When I began my publishing career, marketing was in the ascendant. Editors were increasingly being viewed as a cost rather than an essential overhead, and the freelance labour force supplying associated services was both taken for granted and – frankly – underpaid. Today, well-connected authors can do their own marketing: blogging and tweeting have become part of the writer’s day job and it’s possible to achieve effective distribution online. But the one thing that’s still really difficult for an author to do is self-edit.

The great meltdown that is currently the publishing industry has already witnessed the new empowerment of the content provider, on whose originality and creativity a new range of business opportunities is being based. But is it now the editor, along with their ability to turn a manuscript into something worth reading, who is joining the author on top of the podium? As both publishing houses and self-publishing authors are likely to be in competition for (their) services in future, (the) position of editor in the reworked value chain is certainly looking particularly secure.

In the light of all this, I am about to embark on further research into self-publishing, this time focusing on the editorial services market. I will also be speaking at the SfEP’s autumn conference.

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4 responses to “Kite marks in self-publishing: the latest meme of the industry

  1. It’s a nice idea, but there’s only so much an editor can do, and in the vast majority of cases it’ll never be enough. No editor can turn fundamentally bad writing into good. An orthodontist is no use to a victim of a motorway pile-up.

  2. It’s a really interesting idea, and it’s certainly something that has been exercising the folks over at the KDP forums (the Amazon self publishing platform).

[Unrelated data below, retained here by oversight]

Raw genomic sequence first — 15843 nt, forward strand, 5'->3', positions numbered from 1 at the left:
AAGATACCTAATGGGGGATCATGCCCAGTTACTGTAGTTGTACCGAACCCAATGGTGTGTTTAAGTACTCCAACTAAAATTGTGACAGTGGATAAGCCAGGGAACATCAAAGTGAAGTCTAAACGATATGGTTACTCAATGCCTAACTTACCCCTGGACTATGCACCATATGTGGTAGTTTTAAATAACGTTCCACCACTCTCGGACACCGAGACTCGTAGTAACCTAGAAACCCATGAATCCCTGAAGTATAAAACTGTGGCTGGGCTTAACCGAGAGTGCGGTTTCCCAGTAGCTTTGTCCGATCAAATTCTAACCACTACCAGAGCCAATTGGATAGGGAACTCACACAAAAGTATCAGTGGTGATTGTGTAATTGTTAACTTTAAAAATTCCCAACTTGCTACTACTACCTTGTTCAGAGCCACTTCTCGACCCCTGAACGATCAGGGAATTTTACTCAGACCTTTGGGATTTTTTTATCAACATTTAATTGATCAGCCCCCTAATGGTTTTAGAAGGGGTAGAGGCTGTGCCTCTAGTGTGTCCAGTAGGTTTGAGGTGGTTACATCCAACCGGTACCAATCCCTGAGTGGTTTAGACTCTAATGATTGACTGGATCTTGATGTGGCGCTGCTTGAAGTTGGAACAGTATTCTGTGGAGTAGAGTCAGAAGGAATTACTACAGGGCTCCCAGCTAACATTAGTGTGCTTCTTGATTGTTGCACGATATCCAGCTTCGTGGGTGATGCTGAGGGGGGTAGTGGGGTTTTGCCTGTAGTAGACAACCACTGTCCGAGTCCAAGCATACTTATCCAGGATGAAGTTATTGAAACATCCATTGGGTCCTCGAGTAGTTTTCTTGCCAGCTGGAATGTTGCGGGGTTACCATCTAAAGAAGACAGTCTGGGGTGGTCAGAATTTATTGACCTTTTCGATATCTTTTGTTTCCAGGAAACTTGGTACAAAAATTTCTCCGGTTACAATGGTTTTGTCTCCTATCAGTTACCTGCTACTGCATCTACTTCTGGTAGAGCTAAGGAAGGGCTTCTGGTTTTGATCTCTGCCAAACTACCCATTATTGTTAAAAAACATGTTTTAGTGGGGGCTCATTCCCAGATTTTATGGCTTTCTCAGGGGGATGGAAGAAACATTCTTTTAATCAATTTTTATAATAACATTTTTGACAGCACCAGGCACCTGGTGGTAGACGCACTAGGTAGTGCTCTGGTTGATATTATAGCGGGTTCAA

Certainly there is a need for some kind of quality assurance scheme that confirms a book has properly edited (or at the very least proofed!) content.

    I do wonder though whether the flood of badly proofed/badly written self published books will eventually peter out. Surely people will come realise that whilst they might have ‘one book’ in them, they have no interest in the long hard slog of a proper writing career.

    Sue Cowley (ex Kingston Unversity BEd student and now author!)

  3. Interesting responses. But do bear in mind that not all self-publishing is for sale. My recent research among self-publishing authors led me to conclude that many found finishing and finalising their material hugely satisfying, whether or not it was something they would share more widely.

  4. I support the idea of a kitemark. There’s seems to be some confusion though as to what a kitemark is. It is only a statement of a guaranteed standard, but it’s not clear from this article whether it would be the SfEP holding the kitemark or SfEP members who have reached a certain standard (I have been awarded my LCGI in Editing Skills, which is a kitemark of sorts). Or does it go on the book itself? And if it does, then surely that decision should not be the author’s but that of the SfEP, which would mean the SfEP having to find the time to check that members’ work is up to scratch. And that would mean an author having to pay a fee for this check.

    What it’s not is an endorsement of material the editor doesn’t like, even if they have polished it to the point of technical perfection. We all edit stuff we don’t like, surely? I’m not sure I see where the conflicts of interest may lie, as was suggested above. In any case, it is a courtesy to ask the editor if the would like to be credited – I had to ask one self-publisher not to as I didn’t want to be associated with their book for a number of reasons and I would have been very upset I’d later found out that they had done so.

    Of course an editor can only do so much. You can polish bad writing to a degree but what do you do when your author doesn’t accept all your amendments? I’ve had authors reject my punctuation corrections, for example? The kitemark, if one is created, should never go on the book, only to the editor. However, among self-publishers (and I’m increasingly working with them) there does seem to be a growing consensus that even a proofreading is essential. You only have to look at the scathing comments in reader reviews on the Kindle store that are left on unproofed titles. Fifty Shades of Grey attracted more negativity for the poor writing, typos, grammar and punctuation than it did for its poor plotting. Readers do care and authors are cottoning on to the fact that if they invest in our services they can sell more copies and avoid negative comments about the lack of proofing.